When is the Right Time to Start the Fostering Process?

Sadly, many children and young people have been placed into care for reasons beyond their control. Every child’s journey is unique in leading them to where they are now, whether they’ve suffered abuse, neglect, or difficult home life. Whatever the reason, these children are in need of a caring and secure home, a home that you, as a foster carer, can provide.

If you want to help and be the person to change a child’s life and you’ve been wondering when is the right time to foster, then read on.

The right time to foster

We understand that there are so many factors involved when deciding if now is the right time to foster. You might have a full-time job, children of your own at home, or, you might be wondering if you’re too old to be a foster carer.

The unfortunate reality is, every year, thousands of vulnerable children are coming into care needing loving and secure homes. For them, the right time is always now.

We know that making the choice to become a foster parent can seem daunting. After all, there is the fostering process to go through, including home visits, assessments, training, and a fostering panel, but if you are passionate about making a positive difference to a child who needs a fresh start, then the right time to foster is right now.

The ‘perfect time’ might not ever come around, and you might be wary of the requirements to foster, but these are really very simple.

The requirement to foster in Scotland includes:

  • You must be over 21 years old.
  • You must have a spare bedroom large enough to fit a single bed, wardrobe, and desk.
  • You must have the legal right to work in the UK.
  • You must be passionate about making a life-changing difference for the children in your care.

Many people think you need to have qualifications or experience in childcare to foster, or you need to be married or part of a couple. This isn’t the case at all. All you need is patience, energy, resilience, and commitment and you don’t need experience of children as we’ll give you all the training and support you need.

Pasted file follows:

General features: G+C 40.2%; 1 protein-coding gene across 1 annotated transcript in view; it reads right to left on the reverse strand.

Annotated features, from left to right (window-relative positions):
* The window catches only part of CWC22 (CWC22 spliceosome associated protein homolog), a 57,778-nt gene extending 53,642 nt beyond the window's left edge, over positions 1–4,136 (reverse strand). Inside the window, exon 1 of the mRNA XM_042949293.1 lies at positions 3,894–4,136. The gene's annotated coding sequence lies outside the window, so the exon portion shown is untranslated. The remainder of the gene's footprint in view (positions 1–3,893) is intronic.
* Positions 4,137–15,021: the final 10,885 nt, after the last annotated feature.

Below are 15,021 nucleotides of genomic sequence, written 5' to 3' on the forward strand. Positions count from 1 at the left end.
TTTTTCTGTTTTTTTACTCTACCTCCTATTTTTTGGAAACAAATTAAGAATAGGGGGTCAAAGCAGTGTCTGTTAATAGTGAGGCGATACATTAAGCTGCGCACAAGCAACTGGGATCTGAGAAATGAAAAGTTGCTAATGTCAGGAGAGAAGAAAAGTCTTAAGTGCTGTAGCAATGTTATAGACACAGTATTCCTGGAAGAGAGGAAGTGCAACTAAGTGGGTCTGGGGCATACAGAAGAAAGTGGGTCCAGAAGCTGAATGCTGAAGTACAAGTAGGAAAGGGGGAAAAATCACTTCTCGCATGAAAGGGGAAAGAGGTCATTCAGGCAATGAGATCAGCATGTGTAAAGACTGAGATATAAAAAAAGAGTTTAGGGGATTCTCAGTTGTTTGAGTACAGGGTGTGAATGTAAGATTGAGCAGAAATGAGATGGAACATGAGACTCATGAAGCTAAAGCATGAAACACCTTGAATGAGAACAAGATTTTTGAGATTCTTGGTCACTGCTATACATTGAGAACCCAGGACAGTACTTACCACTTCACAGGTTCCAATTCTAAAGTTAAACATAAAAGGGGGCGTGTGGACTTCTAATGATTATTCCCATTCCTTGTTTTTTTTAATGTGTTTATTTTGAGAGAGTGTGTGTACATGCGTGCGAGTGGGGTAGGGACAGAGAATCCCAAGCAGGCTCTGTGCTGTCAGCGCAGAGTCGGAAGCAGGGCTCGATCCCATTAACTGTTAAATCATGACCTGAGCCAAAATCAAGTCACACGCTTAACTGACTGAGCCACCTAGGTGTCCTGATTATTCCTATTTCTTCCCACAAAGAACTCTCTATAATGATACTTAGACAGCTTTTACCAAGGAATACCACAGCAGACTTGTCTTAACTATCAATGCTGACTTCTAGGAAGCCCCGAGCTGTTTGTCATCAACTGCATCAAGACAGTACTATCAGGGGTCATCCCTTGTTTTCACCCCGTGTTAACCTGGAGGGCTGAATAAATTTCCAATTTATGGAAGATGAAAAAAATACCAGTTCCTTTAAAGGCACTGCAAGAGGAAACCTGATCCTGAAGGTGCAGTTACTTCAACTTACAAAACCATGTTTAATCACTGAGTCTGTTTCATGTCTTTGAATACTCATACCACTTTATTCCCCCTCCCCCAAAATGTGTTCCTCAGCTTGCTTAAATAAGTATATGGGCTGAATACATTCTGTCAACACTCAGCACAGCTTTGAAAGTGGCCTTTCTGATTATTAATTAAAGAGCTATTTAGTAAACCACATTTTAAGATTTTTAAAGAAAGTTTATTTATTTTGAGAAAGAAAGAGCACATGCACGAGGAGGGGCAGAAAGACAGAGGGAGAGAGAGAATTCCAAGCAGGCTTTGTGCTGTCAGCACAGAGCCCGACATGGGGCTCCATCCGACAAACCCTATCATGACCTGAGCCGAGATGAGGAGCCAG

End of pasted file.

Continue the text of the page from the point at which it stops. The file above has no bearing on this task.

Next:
There is no ‘ideal’ person when it comes to being a foster carer. Age, gender, relationship status, family, sexual orientation, religion, background, it doesn’t matter. If you have the care, commitment, and skills to look after a child in need and meet the requirements above, we would love to hear from you.

What is the maximum age for fostering?

Another question we’re often asked is “am I too old to foster?” And the simple answer is no!

We have many foster carers looking after children well into their seventies, and many who have retired and are looking for a new challenge to bring fulfillment into their lives.

There is no maximum age for fostering, and we welcome applications from older people. During your assessment, you’ll be asked to have a medical examination with your GP, and this is something that is required for all foster carers, regardless of their age.

As long as you have the energy to keep up with the demands and needs of children, and enjoy being around them, then fostering is a rewarding and wonderful way to enjoy your older years (and keep you on your toes!)

Can you work and be a foster parent?

Something we hear a lot from prospective carers is can you be a foster carer and work?

Like a lot of things, there really isn’t a simple answer for this, as it depends on a lot of different aspects. Fostering itself can be a 24/7 career, one that pays well and takes up your time. When you’re a foster carer, you are responsible for your child’s safety and wellbeing. And that isn’t a part-time role.

If your child in care is poorly, you’ll need to look after them, if they’re in school and have a parent’s evening, you’ll need to attend. When it’s the school holidays, they’ll need to be at home. You will also need to be available for meetings and training regarding your fostering career.

As fostering is considered a career, it’s likely that working outside the home might not be necessary.